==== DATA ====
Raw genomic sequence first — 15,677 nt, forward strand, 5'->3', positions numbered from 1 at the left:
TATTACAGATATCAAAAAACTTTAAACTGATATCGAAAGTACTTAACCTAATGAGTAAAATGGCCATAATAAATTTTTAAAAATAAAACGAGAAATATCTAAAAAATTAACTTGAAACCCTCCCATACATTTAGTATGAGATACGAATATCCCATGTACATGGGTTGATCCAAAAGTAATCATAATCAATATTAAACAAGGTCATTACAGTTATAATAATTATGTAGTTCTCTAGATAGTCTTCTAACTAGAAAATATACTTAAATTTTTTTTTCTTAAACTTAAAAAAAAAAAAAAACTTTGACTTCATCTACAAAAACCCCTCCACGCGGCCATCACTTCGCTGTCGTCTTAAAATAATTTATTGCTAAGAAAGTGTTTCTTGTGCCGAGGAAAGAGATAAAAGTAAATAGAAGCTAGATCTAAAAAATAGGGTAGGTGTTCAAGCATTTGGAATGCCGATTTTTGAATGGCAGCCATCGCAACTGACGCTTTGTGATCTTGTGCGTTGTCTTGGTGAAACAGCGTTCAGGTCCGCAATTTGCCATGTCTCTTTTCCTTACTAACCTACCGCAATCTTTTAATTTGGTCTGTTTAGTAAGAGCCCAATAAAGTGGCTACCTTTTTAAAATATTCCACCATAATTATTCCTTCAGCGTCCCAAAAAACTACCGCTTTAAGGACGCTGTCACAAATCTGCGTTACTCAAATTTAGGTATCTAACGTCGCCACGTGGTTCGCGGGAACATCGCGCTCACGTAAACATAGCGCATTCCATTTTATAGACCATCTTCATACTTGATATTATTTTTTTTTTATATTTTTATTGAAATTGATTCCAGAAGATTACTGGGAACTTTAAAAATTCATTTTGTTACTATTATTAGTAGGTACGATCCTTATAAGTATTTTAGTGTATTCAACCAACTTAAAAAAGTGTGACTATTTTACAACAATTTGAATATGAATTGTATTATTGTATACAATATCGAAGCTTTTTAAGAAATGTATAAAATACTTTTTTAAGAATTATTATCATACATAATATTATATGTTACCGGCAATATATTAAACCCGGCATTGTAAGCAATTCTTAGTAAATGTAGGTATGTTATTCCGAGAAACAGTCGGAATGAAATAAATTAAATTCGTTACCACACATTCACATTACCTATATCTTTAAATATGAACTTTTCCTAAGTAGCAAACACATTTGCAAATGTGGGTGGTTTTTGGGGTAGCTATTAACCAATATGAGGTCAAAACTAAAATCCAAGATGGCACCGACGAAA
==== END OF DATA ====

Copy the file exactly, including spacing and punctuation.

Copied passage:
Raw genomic sequence first — 15,677 nt, forward strand, 5'->3', positions numbered from 1 at the left:
TATTACAGATATCAAAAAACTTTAAACTGATATCGAAAGTACTTAACCTAATGAGTAAAATGGCCATAATAAATTTTTAAAAATAAAACGAGAAATATCTAAAAAATTAACTTGAAACCCTCCCATACATTTAGTATGAGATACGAATATCCCATGTACATGGGTTGATCCAAAAGTAATCATAATCAATATTAAACAAGGTCATTACAGTTATAATAATTATGTAGTTCTCTAGATAGTCTTCTAACTAGAAAATATACTTAAATTTTTTTTTCTTAAACTTAAAAAAAAAAAAAAACTTTGACTTCATCTACAAAAACCCCTCCACGCGGCCATCACTTCGCTGTCGTCTTAAAATAATTTATTGCTAAGAAAGTGTTTCTTGTGCCGAGGAAAGAGATAAAAGTAAATAGAAGCTAGATCTAAAAAATAGGGTAGGTGTTCAAGCATTTGGAATGCCGATTTTTGAATGGCAGCCATCGCAACTGACGCTTTGTGATCTTGTGCGTTGTCTTGGTGAAACAGCGTTCAGGTCCGCAATTTGCCATGTCTCTTTTCCTTACTAACCTACCGCAATCTTTTAATTTGGTCTGTTTAGTAAGAGCCCAATAAAGTGGCTACCTTTTTAAAATATTCCACCATAATTATTCCTTCAGCGTCCCAAAAAACTACCGCTTTAAGGACGCTGTCACAAATCTGCGTTACTCAAATTTAGGTATCTAACGTCGCCACGTGGTTCGCGGGAACATCGCGCTCACGTAAACATAGCGCATTCCATTTTATAGACCATCTTCATACTTGATATTATTTTTTTTTTATATTTTTATTGAAATTGATTCCAGAAGATTACTGGGAACTTTAAAAATTCATTTTGTTACTATTATTAGTAGGTACGATCCTTATAAGTATTTTAGTGTATTCAACCAACTTAAAAAAGTGTGACTATTTTACAACAATTTGAATATGAATTGTATTATTGTATACAATATCGAAGCTTTTTAAGAAATGTATAAAATACTTTTTTAAGAATTATTATCATACATAATATTATATGTTACCGGCAATATATTAAACCCGGCATTGTAAGCAATTCTTAGTAAATGTAGGTATGTTATTCCGAGAAACAGTCGGAATGAAATAAATTAAATTCGTTACCACACATTCACATTACCTATATCTTTAAATATGAACTTTTCCTAAGTAGCAAACACATTTGCAAATGTGGGTGGTTTTTGGGGTAGCTATTAACCAATATGAGGTCAAAACTAAAATCCAAGATGGCACCGACGAAA